Home » How to Move with a Toddler and Keep your Sanity: My Ultimate Guide to a Semi-Painless Process

How to move with a toddler and keep your sanity! I love these tips for helping make moving with a toddler less stressful for everyone. Great tips to prepare for a move #toddler #movingtips #howtomove #momlife #raptmotherhood

How to Move with a Toddler and Keep your Sanity: My Ultimate Guide to a Semi-Painless Process

Disclosure: Some of the links below may be affiliate links. That means, I may earn money or products from the companies mentioned in this post. Read my full disclosure here.

Moving with a toddler was not at the top of my bucket list.  Moving with a toddler we adopted less than a year ago sounded terrifying.  Yet here we are, post-move and settling into our new home. Or, at least, attempting to.  After my research and thinking about our recent move, I came up with an ultimate guide on how to move with a toddler and keep your sanity.  This is a fairly lengthy post, so be sure to pin or bookmark it so you can come back and read during each step of your moving process.

How to move with a toddler and keep your sanity! I love these tips for helping make moving with a toddler less stressful for everyone. Great tips to prepare for a move #toddler #movingtips #howtomove #momlife #raptmotherhood

Initial Packing Tips

  • While you pack, get rid of what you don’t need!  This is common advice, that, on a practical level doesn’t always happen.  By the last couple of days, we were just throwing things in boxes. What you can purge though is less to move and less to unpack.
  • Even if your move is a few months out, try to pack a box or two a day.  Off-season clothing, holiday decorations, anything that isn’t essential can be packed up and put in a closet or garage.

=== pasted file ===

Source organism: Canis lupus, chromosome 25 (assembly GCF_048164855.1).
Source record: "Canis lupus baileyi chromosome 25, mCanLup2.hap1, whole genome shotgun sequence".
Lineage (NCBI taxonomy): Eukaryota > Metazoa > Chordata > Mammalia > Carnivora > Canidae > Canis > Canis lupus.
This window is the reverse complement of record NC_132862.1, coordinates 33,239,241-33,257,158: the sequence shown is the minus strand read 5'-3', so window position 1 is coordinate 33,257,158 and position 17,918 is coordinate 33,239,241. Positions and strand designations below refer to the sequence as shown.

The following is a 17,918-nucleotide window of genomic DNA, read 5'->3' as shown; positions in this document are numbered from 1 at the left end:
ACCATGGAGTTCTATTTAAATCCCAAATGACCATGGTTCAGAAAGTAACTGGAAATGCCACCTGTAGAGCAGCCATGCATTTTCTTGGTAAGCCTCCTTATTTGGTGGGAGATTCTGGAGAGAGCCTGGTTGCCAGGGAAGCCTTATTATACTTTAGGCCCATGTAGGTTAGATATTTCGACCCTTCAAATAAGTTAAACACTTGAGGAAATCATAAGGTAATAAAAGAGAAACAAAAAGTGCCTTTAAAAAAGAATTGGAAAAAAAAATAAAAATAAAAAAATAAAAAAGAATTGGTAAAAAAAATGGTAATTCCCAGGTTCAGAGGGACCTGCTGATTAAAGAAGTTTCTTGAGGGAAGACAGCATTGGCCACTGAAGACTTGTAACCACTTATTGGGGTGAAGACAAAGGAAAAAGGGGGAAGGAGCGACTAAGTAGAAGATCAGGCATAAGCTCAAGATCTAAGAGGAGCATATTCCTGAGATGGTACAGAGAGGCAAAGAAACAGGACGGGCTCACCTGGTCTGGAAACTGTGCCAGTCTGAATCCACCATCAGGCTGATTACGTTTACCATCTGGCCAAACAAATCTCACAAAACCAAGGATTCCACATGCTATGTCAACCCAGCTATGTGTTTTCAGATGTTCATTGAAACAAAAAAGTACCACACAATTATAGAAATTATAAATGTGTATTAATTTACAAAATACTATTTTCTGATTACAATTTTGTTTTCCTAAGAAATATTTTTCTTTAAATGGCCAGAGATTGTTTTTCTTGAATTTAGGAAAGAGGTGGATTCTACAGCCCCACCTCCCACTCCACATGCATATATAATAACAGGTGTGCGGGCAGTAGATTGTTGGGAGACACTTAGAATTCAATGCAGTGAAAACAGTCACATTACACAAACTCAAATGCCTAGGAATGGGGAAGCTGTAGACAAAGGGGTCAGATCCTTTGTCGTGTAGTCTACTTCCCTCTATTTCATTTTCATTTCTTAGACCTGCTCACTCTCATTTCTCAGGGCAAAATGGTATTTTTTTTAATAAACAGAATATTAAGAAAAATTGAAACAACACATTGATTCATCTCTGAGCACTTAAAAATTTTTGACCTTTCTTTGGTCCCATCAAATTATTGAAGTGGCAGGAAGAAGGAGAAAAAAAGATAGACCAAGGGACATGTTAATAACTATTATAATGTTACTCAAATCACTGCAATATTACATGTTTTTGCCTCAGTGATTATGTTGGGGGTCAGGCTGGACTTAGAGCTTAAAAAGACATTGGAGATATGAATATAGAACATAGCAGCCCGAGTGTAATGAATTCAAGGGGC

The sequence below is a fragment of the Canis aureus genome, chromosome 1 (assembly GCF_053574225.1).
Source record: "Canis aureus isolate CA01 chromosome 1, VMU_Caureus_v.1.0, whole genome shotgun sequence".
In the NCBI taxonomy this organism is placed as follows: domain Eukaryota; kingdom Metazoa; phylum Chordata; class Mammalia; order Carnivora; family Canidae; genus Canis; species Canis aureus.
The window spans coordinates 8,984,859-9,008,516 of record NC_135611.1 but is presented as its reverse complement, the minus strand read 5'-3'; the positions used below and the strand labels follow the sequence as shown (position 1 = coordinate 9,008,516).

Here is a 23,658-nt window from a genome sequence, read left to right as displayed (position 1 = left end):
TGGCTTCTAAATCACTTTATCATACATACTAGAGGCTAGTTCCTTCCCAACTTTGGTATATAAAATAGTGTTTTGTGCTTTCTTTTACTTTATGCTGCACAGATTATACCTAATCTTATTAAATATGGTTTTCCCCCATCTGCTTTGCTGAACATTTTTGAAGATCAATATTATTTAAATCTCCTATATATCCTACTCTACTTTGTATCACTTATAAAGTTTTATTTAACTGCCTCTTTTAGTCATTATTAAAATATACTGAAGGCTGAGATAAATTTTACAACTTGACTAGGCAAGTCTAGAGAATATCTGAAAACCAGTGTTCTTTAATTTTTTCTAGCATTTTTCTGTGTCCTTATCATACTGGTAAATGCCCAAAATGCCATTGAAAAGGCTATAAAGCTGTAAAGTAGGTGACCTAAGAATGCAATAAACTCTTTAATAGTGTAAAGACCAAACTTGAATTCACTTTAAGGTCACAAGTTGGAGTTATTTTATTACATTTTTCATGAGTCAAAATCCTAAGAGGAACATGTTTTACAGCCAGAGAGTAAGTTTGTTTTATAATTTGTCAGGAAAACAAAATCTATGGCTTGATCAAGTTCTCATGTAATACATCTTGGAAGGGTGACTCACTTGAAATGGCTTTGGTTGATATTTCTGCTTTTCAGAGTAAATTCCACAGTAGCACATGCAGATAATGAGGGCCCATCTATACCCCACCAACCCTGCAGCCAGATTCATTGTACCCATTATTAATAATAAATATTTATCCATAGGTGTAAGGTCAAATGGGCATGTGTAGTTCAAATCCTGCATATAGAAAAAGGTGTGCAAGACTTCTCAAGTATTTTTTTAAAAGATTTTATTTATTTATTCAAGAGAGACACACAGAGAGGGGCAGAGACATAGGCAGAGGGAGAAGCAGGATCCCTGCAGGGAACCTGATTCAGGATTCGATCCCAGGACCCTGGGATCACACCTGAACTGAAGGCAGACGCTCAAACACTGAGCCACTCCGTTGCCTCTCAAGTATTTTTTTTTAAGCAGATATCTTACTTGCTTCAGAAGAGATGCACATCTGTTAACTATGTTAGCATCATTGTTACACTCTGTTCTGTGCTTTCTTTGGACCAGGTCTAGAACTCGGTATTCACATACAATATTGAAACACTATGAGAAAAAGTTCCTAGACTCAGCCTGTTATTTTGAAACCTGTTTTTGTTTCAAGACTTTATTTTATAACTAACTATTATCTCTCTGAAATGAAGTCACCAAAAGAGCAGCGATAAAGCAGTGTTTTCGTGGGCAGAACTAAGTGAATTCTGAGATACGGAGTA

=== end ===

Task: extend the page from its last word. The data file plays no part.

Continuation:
• Label each box with the room.  You can also assign each room a color and place a sticker on the box to speed up the process.  If the box has important contents or should be unpacked quickly, make sure you mark it.  If you need extra boxes (and are cheap like me), ask your local grocery store or place an ad on Craigslist.
  • My friend Erica said that she would set a timer and pack while her kids played independently.  Once the timer went off she would return to playing with them/giving them her complete attention.

Preparing Your Toddler for the Move

  • Once you are sure that you will be moving and start to pack things up, it’s time to start preparing your toddler for what to expect.
  • Take pictures with your child of the old house, neighborhood, park, and other favorite places.  Put them in a photo album to look at after the move.
  • Visit the new house (if possible) right before the move so they can explore.  Talk about the new house, what is different (“look at how big this yard is”) and what is similar (“there is a window in your new room too!”).  Pray together that you will use this new space to bring glory to God.
  • Go on a walk of the new neighborhood to meet the neighbors.  If you’re in a new area, explore it beforehand, taking pictures of the grocery store, parks, schools, etc.  Pictures of the new house and area would be especially helpful if you are moving a long distance and can’t take your child to see it in person.
  • Act the move out with toys.  If you have a dollhouse or playhouse, set it up in your child’s bedroom.  Then pack it in a box and move it with your child to another room.  My son plays with this playhouse in speech therapy and absolutely loves it.
  • Read books about moving.  I couldn’t find any books about moving that were geared toward toddlers at my local library, but here are some that others have recommended.


The Week of the Move